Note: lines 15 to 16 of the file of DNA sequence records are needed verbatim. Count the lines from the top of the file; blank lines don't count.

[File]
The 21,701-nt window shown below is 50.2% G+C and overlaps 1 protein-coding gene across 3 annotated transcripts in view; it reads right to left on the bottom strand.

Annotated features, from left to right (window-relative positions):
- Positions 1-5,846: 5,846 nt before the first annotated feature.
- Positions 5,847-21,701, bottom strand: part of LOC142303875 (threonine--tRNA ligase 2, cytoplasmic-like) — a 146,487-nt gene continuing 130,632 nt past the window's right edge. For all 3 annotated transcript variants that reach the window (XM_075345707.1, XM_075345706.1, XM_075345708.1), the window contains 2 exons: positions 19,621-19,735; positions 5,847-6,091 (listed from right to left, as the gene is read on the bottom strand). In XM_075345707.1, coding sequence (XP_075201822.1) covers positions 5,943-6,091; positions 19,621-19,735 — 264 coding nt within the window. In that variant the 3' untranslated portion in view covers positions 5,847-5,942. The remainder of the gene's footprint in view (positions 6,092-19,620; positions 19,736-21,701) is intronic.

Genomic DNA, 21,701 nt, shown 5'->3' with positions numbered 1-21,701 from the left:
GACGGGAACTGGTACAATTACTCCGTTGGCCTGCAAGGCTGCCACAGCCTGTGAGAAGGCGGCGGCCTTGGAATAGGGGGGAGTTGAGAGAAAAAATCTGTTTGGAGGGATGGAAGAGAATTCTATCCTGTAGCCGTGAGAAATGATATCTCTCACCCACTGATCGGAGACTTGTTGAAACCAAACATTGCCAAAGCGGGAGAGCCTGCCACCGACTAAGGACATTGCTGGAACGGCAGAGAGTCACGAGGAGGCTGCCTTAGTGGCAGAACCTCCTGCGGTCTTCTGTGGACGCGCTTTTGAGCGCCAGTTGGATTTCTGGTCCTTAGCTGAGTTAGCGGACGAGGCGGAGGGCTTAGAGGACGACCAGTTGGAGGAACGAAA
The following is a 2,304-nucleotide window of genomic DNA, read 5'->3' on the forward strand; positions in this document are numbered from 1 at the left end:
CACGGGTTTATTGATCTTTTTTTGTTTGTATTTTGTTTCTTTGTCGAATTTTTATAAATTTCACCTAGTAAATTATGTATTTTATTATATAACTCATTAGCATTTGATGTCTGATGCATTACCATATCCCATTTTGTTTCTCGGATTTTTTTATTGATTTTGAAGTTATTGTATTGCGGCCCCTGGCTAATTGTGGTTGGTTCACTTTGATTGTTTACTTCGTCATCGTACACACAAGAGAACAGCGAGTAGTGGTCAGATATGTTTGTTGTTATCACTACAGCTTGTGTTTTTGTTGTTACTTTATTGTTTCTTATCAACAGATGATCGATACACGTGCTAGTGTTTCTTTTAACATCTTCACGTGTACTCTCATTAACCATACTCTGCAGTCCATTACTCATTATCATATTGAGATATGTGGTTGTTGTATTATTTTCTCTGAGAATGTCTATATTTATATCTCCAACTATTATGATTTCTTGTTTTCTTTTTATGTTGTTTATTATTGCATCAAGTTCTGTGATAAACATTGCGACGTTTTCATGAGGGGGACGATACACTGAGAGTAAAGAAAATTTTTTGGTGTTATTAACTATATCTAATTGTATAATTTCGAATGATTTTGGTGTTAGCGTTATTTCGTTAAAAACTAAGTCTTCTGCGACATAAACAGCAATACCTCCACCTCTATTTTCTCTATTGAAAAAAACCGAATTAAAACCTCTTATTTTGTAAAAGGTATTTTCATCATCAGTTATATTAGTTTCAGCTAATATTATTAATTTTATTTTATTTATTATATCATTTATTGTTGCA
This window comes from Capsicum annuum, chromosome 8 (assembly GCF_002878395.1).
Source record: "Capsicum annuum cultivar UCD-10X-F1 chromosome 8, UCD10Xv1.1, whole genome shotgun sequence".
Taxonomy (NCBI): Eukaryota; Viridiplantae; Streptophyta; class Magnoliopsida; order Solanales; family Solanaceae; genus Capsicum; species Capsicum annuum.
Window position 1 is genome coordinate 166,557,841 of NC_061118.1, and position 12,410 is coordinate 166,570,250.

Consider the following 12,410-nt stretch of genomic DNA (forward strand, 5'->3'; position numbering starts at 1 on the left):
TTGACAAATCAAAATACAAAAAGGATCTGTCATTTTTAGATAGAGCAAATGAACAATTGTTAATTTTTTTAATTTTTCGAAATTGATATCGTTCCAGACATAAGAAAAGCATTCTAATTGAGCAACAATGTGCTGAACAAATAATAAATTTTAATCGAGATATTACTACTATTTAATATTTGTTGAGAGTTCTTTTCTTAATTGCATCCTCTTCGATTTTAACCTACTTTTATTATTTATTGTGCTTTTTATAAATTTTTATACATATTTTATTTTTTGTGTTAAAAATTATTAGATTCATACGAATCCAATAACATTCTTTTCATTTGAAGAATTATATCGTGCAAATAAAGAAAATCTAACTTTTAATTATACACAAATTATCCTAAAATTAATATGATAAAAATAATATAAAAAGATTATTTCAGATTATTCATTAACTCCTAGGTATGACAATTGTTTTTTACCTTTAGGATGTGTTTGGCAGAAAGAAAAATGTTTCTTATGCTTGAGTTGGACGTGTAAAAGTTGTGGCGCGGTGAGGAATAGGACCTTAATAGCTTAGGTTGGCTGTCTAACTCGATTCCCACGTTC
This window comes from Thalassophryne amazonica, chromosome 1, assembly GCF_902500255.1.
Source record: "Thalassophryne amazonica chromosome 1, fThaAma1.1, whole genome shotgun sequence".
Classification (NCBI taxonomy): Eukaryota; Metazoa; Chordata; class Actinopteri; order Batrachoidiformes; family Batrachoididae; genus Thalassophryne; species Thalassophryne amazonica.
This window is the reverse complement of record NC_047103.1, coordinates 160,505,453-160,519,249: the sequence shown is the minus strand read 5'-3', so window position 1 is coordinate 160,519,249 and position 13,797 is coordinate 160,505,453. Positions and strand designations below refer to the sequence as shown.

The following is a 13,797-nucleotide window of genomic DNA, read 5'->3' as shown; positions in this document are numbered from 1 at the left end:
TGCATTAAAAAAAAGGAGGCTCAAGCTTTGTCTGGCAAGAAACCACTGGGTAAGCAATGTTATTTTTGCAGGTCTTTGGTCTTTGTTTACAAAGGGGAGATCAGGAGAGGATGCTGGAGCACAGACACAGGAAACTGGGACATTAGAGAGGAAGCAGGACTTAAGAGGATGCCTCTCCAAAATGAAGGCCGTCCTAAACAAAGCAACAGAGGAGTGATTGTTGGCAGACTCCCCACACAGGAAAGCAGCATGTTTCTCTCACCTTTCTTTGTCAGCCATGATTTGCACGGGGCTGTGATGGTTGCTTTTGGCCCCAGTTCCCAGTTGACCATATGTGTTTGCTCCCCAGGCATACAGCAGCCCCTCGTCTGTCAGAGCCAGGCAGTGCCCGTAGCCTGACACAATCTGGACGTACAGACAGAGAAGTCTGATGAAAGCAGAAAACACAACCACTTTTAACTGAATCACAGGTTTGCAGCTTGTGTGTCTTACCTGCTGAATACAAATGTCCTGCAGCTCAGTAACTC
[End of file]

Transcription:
This window comes from Thalassophryne amazonica, chromosome 1, assembly GCF_902500255.1.
Source record: "Thalassophryne amazonica chromosome 1, fThaAma1.1, whole genome shotgun sequence".